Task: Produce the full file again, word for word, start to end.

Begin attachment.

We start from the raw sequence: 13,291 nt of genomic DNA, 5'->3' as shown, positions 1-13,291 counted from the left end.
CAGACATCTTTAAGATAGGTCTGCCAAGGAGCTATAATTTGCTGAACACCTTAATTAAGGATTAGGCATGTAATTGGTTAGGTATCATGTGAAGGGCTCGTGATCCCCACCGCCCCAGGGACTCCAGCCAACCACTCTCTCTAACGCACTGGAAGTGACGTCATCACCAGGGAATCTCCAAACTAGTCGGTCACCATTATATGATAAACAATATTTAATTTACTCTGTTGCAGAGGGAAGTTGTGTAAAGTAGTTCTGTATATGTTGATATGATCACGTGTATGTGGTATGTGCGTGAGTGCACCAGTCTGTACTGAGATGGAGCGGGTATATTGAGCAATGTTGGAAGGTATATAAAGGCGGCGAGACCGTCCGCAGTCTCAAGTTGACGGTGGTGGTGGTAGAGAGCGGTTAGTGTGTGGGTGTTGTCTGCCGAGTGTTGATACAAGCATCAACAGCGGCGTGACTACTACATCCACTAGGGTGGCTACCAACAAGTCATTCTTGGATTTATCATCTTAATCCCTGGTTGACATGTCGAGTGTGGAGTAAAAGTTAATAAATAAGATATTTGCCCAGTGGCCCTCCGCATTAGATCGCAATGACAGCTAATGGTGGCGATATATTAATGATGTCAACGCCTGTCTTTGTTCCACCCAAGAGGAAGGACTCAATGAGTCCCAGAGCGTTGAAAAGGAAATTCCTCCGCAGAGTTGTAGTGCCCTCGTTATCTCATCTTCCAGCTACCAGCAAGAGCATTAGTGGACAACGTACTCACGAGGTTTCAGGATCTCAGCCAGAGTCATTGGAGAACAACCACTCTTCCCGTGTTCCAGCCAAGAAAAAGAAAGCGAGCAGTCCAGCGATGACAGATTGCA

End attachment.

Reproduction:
We start from the raw sequence: 13,291 nt of genomic DNA, 5'->3' as shown, positions 1-13,291 counted from the left end.
CAGACATCTTTAAGATAGGTCTGCCAAGGAGCTATAATTTGCTGAACACCTTAATTAAGGATTAGGCATGTAATTGGTTAGGTATCATGTGAAGGGCTCGTGATCCCCACCGCCCCAGGGACTCCAGCCAACCACTCTCTCTAACGCACTGGAAGTGACGTCATCACCAGGGAATCTCCAAACTAGTCGGTCACCATTATATGATAAACAATATTTAATTTACTCTGTTGCAGAGGGAAGTTGTGTAAAGTAGTTCTGTATATGTTGATATGATCACGTGTATGTGGTATGTGCGTGAGTGCACCAGTCTGTACTGAGATGGAGCGGGTATATTGAGCAATGTTGGAAGGTATATAAAGGCGGCGAGACCGTCCGCAGTCTCAAGTTGACGGTGGTGGTGGTAGAGAGCGGTTAGTGTGTGGGTGTTGTCTGCCGAGTGTTGATACAAGCATCAACAGCGGCGTGACTACTACATCCACTAGGGTGGCTACCAACAAGTCATTCTTGGATTTATCATCTTAATCCCTGGTTGACATGTCGAGTGTGGAGTAAAAGTTAATAAATAAGATATTTGCCCAGTGGCCCTCCGCATTAGATCGCAATGACAGCTAATGGTGGCGATATATTAATGATGTCAACGCCTGTCTTTGTTCCACCCAAGAGGAAGGACTCAATGAGTCCCAGAGCGTTGAAAAGGAAATTCCTCCGCAGAGTTGTAGTGCCCTCGTTATCTCATCTTCCAGCTACCAGCAAGAGCATTAGTGGACAACGTACTCACGAGGTTTCAGGATCTCAGCCAGAGTCATTGGAGAACAACCACTCTTCCCGTGTTCCAGCCAAGAAAAAGAAAGCGAGCAGTCCAGCGATGACAGATTGCA